Virgen de Cotoca

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Virgen de Cotoca
Purísima Virgen María de Cotoca.JPG
Blessed Virgin of Cotoca
Venerated in Roman Catholic Church
Major shrine Sanctuary of the Virgin of Cotoca, Cotoca, Bolivia
Feast 8 December to 15 December
Attributes Statue of the Blessed Virgin Mary, white embroidered mantle, gold crown and jewelry, scapular
Patronage Santa Cruz, Eastern Bolivia

The Virgen de Cotoca (literal translation: Virgin of Cotoca; figurative translation: Our Lady of Cotoca; variant: Blessed Virgin of Cotoco) is the patron saint for the Department of Santa Cruz, Bolivia. Her image is located in a shrine built in her honor and located in the City of Cotoca in the Department of Santa Cruz, Bolivia. The Virgin of Cotoca is venerated by thousands of Bolivians who ask for her intercession for blessings and other petitions.

There is one feast day dedicated to the Virgin of Cotoca, but it is celebrated over the course of 8 days. The celebration begins 8 December, which is also the feast of the Immaculate Conception celebrated by Roman Catholics. The celebration of the Virgin of Cotoca ends on 15 December. Throughout the 8 days, but primarily on the first and 8th day, thousands of devoted Bolivians make pilgrimages to the shrine where the image is located in Cotoca.


The legend

The exact origin of the image of the Virgin of Cotoca is not entirely clear. Popular imagination has converted the origin into various legends. The most popular legend tells of two lumberman who, while attempting to cut down a tree, found a beautiful image of the Virgin Mary in the trunk of the tree.[1]

Mural showing the legend of the first apparition of the Virgin of Cotoca, created by Germán Miguel García Miranda

The City of Cotoca, where the image is currently housed, most likely began as a village started by a small agricultural community. Due to Cotoca’s geographical location, it has always been a regular stop for many travelers on their way from the nearby capital Santa Cruz to the Chiquitania territory in Bolivia and to the country of Brazil. Up through well into the 19th century, the population of Cotoca primarily consisted of Afro-Bolivianos and mulattos who worked as slaves on the local sugar cane haciendas.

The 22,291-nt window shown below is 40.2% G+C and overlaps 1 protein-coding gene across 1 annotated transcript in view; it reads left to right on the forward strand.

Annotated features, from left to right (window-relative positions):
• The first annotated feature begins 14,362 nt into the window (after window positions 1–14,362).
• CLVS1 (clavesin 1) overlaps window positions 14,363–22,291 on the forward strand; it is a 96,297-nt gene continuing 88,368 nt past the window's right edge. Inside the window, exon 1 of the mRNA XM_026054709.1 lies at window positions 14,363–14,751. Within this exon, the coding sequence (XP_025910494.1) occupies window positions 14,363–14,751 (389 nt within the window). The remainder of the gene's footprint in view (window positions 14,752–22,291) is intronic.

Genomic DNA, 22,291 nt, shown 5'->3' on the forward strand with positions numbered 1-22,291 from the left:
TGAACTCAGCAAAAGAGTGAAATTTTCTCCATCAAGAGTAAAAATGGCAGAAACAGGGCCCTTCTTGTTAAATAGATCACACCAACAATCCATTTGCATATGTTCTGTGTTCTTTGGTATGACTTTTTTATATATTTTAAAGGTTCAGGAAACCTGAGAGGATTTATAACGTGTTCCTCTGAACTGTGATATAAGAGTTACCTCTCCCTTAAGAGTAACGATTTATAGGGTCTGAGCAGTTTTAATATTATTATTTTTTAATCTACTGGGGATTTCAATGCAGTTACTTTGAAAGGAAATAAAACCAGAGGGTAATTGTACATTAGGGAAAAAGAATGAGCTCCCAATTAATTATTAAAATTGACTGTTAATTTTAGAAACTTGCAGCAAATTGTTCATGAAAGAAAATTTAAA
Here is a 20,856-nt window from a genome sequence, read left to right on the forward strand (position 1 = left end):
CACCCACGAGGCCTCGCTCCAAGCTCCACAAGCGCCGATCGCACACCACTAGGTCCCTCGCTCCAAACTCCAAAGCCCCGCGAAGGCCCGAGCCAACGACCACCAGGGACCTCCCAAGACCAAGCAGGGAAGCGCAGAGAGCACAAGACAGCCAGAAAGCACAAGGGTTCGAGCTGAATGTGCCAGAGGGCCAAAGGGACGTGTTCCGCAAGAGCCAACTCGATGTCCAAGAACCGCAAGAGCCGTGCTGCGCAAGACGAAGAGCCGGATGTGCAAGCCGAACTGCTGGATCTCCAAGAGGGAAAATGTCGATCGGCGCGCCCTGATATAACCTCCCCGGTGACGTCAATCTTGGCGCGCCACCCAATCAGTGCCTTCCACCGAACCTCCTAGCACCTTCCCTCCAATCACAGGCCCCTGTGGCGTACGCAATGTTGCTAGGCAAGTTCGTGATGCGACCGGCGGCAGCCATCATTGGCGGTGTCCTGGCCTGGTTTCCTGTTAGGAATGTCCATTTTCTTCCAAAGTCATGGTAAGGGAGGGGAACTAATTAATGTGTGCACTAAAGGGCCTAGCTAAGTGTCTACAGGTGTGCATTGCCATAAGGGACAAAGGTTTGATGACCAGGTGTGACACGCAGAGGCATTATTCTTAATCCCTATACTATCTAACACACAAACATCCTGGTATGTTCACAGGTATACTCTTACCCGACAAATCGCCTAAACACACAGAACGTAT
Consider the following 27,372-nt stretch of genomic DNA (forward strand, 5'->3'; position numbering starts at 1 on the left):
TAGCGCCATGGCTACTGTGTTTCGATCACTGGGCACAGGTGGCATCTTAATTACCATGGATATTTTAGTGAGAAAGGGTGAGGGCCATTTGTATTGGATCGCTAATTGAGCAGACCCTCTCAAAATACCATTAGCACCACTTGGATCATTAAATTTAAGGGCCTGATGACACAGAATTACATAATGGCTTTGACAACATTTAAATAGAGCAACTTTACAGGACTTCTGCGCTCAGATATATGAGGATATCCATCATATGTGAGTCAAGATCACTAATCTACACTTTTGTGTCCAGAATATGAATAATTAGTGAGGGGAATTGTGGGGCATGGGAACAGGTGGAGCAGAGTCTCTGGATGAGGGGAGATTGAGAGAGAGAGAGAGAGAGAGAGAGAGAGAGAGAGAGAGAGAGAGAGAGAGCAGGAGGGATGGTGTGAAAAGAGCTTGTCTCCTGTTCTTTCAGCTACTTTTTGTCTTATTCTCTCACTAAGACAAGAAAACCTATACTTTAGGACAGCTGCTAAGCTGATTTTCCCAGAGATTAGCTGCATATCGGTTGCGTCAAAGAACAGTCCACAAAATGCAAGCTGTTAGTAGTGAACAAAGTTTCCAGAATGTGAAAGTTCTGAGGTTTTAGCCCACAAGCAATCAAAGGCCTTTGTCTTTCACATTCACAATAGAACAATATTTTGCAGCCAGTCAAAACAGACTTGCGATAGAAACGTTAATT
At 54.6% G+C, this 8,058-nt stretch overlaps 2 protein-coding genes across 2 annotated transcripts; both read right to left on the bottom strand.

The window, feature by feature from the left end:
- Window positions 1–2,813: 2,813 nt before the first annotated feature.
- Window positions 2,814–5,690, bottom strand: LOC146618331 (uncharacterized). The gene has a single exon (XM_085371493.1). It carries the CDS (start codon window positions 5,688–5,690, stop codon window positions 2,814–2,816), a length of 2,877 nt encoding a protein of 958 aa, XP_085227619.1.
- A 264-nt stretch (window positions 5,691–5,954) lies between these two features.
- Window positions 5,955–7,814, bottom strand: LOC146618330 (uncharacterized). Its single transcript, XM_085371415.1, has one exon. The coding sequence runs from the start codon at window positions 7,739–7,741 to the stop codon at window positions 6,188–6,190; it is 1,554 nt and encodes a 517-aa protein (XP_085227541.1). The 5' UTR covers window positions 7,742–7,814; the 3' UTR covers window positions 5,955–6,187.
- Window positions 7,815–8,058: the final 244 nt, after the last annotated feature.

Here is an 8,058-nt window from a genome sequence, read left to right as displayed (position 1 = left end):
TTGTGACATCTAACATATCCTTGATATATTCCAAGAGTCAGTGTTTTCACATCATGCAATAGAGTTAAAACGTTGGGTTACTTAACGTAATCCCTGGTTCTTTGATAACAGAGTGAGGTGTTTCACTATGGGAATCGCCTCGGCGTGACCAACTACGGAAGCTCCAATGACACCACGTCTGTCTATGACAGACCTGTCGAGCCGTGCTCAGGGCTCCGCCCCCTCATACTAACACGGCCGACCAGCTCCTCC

The legend of the original apparition of the Virgin of Cotoca involves several runaway slaves. This legend is well known due to the writer Aquiles Gomez. In Gomez's writings, he relates that several slaves were unjustly accused by their patron of assassinating another hacienda owner. The slaves escaped into the surrounding jungle to avoid their own death. According to the legend, two of the slaves were looking for firewood when they suddenly came upon a majestic image of the Virgin Mary in the trunk of a tree. The slaves were Christian and prayed fervently that the Virgin would intercede for them so as to establish their innocence of the crime. The slaves carefully removed the trunk with the image and took it to Cotoca to show their patron in hopes that he would believe that they had not killed the man in question. When the slaves arrived in Cotoca, they were greeted with the news that the actual killer had already confessed to the crime. Remarkably, the confession is said to have occurred exactly the same day and hour that the slaves had come upon the image in the tree.

This event is considered to be the first of many miracles attributed to the Virgin of Cotoca.

In 1799, primarily due to the miracles said to be occurring because of the Virgin of Cotoca's intercession, the Catholic Church in Bolivia authorized the construction of a shrine to be built in her honor. The first mass was celebrated at the shrine on December 15, 1800.

The image

The statue of the Virgin of Cotoca is of neatly carved wood polished in polychrome. She is covered with golden jewelry and crowned with a bejeweled crown. The image wears a white or sky-blue mantle with gold trim, emblazoned with the coat of arms of Bolivia and of the Archdiocese of Santa Cruz, and holds a white scapular in her hands.[2]


Although it has undergone numerous renovations over time, the Shrine of the Virgin of Cotoca still exists in Cotoca and is currently cared for by the Dominican priests. Those making pilgrimages to the sanctuary usually do so on foot, beginning in the City of Santa Cruz located approximately 20 kilometers outside of Cotoca.


  1. ^ Sanabria Fernandez, Hernando, 2008 (In Spanish) Tradiciones, leyendas y casos de Santa Cruz de la Sierra [Traditions, legends and cases from Santa Cruz], Grupo Editorial La Hoguera: Santa Cruz, Bolivia
  2. ^

External links

  • es:Virgen de Cotoca (Spanish)


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